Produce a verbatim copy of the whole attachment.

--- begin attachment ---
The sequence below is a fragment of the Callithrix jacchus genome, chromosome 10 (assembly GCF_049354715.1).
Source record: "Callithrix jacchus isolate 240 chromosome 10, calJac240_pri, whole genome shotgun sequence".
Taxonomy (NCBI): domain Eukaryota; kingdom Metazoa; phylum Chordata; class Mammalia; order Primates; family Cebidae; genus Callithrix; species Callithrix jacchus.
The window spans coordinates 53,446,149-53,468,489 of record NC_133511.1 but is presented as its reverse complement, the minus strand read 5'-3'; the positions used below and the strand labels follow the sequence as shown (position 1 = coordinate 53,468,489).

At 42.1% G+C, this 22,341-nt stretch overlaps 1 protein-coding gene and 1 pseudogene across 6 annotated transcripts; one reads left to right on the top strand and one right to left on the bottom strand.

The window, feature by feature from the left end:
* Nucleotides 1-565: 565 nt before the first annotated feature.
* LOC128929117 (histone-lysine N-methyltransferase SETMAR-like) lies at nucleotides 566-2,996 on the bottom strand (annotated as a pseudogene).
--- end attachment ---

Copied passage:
The sequence below is a fragment of the Callithrix jacchus genome, chromosome 10 (assembly GCF_049354715.1).
Source record: "Callithrix jacchus isolate 240 chromosome 10, calJac240_pri, whole genome shotgun sequence".
Taxonomy (NCBI): domain Eukaryota; kingdom Metazoa; phylum Chordata; class Mammalia; order Primates; family Cebidae; genus Callithrix; species Callithrix jacchus.
The window spans coordinates 53,446,149-53,468,489 of record NC_133511.1 but is presented as its reverse complement, the minus strand read 5'-3'; the positions used below and the strand labels follow the sequence as shown (position 1 = coordinate 53,468,489).

At 42.1% G+C, this 22,341-nt stretch overlaps 1 protein-coding gene and 1 pseudogene across 6 annotated transcripts; one reads left to right on the top strand and one right to left on the bottom strand.

The window, feature by feature from the left end:
* Nucleotides 1-565: 565 nt before the first annotated feature.
* LOC128929117 (histone-lysine N-methyltransferase SETMAR-like) lies at nucleotides 566-2,996 on the bottom strand (annotated as a pseudogene).